> Subject: Toronto Sun: Natives to camp out at Queen's Park

 
> Subject: Toronto Sun: Natives to camp out at Queen's Park
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>

> Subject: Toronto Sun: Natives to camp out at Queen's Park
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>
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> Natives to camp out at Queen's Park
> 4-day rally for jailed northern leaders trying to halt mining firm
>
> By JONATHAN JENKINS, QUEEN'S PARK BUREAU
>
>
> Natives plan a four-day encampment on the grounds of Queen's Park
leading up to the national Day of Action on May 29, hoping to bring
attention to the seven native leaders behind bars on contempt
convictions.
>
> "We're telling everybody that especially for the KI-6, they were
incarcerated for saying no to drilling on our land," said
Kitchenumahkoosib Innunuwug spokesman Susan Nanokeesic.
>
> "Our land is precious to us. It's our livelihood."
>
> Six members of the KI band were convicted of contempt of court in
March after protesting the presence of mining firm Platinex and
sentenced to six months in jail.
>
> Just yesterday Platinex said it was suing the Ontario government for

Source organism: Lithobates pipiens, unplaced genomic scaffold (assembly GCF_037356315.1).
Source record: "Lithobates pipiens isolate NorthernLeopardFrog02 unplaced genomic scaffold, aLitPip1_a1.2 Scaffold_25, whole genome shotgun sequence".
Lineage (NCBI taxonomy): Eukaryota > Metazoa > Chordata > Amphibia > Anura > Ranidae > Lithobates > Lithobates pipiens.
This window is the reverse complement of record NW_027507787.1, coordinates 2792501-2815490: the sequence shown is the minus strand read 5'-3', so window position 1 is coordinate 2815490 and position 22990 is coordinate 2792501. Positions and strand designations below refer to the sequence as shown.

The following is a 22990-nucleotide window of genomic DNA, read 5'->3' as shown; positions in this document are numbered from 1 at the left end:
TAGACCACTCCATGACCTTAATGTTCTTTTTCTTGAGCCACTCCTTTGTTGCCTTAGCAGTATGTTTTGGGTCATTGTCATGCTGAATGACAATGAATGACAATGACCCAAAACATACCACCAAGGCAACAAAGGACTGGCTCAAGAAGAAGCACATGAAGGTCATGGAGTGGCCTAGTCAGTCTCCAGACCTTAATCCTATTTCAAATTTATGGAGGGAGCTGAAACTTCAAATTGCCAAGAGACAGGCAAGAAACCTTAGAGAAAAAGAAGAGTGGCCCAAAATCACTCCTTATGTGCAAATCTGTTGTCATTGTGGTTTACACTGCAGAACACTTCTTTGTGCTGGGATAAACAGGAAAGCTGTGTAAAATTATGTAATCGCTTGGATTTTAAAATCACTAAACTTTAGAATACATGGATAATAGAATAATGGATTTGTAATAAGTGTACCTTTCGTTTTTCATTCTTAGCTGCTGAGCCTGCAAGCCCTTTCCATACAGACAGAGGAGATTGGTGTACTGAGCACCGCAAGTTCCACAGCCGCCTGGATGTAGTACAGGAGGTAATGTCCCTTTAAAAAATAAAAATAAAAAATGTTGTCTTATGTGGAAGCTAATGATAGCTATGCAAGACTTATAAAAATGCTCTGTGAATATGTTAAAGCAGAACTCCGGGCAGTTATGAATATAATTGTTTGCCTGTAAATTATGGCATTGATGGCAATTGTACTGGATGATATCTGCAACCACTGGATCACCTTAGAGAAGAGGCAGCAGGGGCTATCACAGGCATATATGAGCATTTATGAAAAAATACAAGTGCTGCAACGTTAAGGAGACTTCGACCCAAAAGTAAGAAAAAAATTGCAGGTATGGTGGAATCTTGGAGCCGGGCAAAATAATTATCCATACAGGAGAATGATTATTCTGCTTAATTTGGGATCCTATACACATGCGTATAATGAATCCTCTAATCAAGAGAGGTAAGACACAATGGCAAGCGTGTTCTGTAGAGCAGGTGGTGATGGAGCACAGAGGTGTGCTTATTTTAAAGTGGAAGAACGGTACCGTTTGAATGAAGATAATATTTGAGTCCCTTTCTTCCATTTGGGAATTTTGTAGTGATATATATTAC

$70 million, claiming it was unfairly prevented from developing its
claim near Big Trout Lake by the KI First Nation, located 360 km north
of Thunder Bay. It also alleges Ontario failed to properly consult the
band.
>
> Ardoch Algonquin First Nation leader Bob Lovelace, who was convicted
in February, is also serving a six-month jail term for protesting
against a proposed uranium mine. He is now on a hunger strike.
>
> Nanokeesic said she expects at least 3,000 people to join the tent
rally at Queen's Park from May 26-29, including a busload of 50 KI
members.
>
> The four-day tent rally at Queen's Park will include round-the-clock
sunrise ceremonies, drumming, singing and speakers. It all culminates
with the national Day of Action, organized by the Assembly of First
Nations.
>
> The Ontario government has been sharply critical of Ottawa's lack of
urgency in dealing with native land claims in the province, especially
the protracted dispute with the Six Nations in Caledonia.
>
> But Aboriginal Affairs Minister Michael Bryant, who just announced a
$25-million fund to help bands negotiate with industry and governments
last week, has also been sharply criticized for his handling of the KI
and Ardoch disputes.
>
> Ardoch co-chief Paula Sherman called him a "liar" over his claims
Ontario has bent over backwards in dealing with the band.
>
> Ontario's archaic Mining Act, which dates back 135 years, is a key
issue in both disputes. Premier Dalton McGuinty has promised to rewrite
the legislation.
>
>
> Rainforest Action Network, Organizer
> 415-398-4404 x.310
> 415-720-0080

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